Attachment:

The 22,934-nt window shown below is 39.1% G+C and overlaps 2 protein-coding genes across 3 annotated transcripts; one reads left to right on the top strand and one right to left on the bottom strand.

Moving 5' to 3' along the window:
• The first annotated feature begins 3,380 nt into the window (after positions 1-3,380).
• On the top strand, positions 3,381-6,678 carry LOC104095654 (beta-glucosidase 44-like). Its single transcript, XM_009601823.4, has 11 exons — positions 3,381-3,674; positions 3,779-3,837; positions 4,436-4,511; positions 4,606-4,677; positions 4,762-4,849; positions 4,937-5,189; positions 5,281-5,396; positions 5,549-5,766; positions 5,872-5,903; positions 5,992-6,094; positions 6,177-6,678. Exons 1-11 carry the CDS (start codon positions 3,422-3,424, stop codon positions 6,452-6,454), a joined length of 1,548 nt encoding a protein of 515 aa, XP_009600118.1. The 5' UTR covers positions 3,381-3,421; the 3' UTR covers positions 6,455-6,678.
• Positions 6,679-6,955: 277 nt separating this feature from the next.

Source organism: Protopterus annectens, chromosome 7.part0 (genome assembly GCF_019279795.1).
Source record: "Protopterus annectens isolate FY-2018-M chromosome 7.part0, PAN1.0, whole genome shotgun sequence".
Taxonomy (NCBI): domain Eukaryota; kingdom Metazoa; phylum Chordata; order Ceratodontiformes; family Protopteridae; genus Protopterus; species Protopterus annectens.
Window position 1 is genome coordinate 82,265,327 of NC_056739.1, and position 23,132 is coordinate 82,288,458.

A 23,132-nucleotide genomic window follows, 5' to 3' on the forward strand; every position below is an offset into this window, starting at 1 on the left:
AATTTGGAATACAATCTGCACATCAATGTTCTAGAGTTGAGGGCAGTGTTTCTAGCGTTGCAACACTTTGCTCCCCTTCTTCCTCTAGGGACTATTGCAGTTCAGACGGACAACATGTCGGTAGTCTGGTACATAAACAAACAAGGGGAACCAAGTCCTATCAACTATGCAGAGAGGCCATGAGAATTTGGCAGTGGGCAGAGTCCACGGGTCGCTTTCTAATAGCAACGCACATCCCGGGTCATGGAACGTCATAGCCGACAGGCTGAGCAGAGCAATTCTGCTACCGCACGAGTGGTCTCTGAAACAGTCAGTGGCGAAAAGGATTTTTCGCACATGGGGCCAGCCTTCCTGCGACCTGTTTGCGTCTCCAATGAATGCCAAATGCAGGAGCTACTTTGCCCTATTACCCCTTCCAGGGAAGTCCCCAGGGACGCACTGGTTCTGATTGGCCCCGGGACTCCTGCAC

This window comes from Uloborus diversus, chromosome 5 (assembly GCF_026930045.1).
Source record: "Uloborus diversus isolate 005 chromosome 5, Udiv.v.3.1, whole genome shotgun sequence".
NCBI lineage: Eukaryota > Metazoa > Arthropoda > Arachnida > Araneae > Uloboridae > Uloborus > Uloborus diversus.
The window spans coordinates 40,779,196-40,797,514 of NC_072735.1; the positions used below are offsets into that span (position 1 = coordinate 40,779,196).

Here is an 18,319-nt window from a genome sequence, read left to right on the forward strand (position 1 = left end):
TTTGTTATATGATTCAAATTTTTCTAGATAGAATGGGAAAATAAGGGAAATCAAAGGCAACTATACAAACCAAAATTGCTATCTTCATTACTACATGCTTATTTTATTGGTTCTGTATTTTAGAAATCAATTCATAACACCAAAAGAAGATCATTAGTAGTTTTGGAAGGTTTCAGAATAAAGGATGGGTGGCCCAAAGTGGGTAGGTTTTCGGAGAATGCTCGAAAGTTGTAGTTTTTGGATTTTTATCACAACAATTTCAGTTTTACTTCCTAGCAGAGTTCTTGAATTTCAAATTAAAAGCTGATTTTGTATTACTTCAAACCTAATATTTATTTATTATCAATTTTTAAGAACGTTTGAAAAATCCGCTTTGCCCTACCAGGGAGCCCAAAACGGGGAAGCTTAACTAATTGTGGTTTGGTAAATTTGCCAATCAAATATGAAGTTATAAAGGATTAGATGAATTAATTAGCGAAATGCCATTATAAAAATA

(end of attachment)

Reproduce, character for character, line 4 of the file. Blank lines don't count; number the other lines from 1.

• On the top strand, positions 3,381-6,678 carry LOC104095654 (beta-glucosidase 44-like). Its single transcript, XM_009601823.4, has 11 exons — positions 3,381-3,674; positions 3,779-3,837; positions 4,436-4,511; positions 4,606-4,677; positions 4,762-4,849; positions 4,937-5,189; positions 5,281-5,396; positions 5,549-5,766; positions 5,872-5,903; positions 5,992-6,094; positions 6,177-6,678. Exons 1-11 carry the CDS (start codon positions 3,422-3,424, stop codon positions 6,452-6,454), a joined length of 1,548 nt encoding a protein of 515 aa, XP_009600118.1. The 5' UTR covers positions 3,381-3,421; the 3' UTR covers positions 6,455-6,678.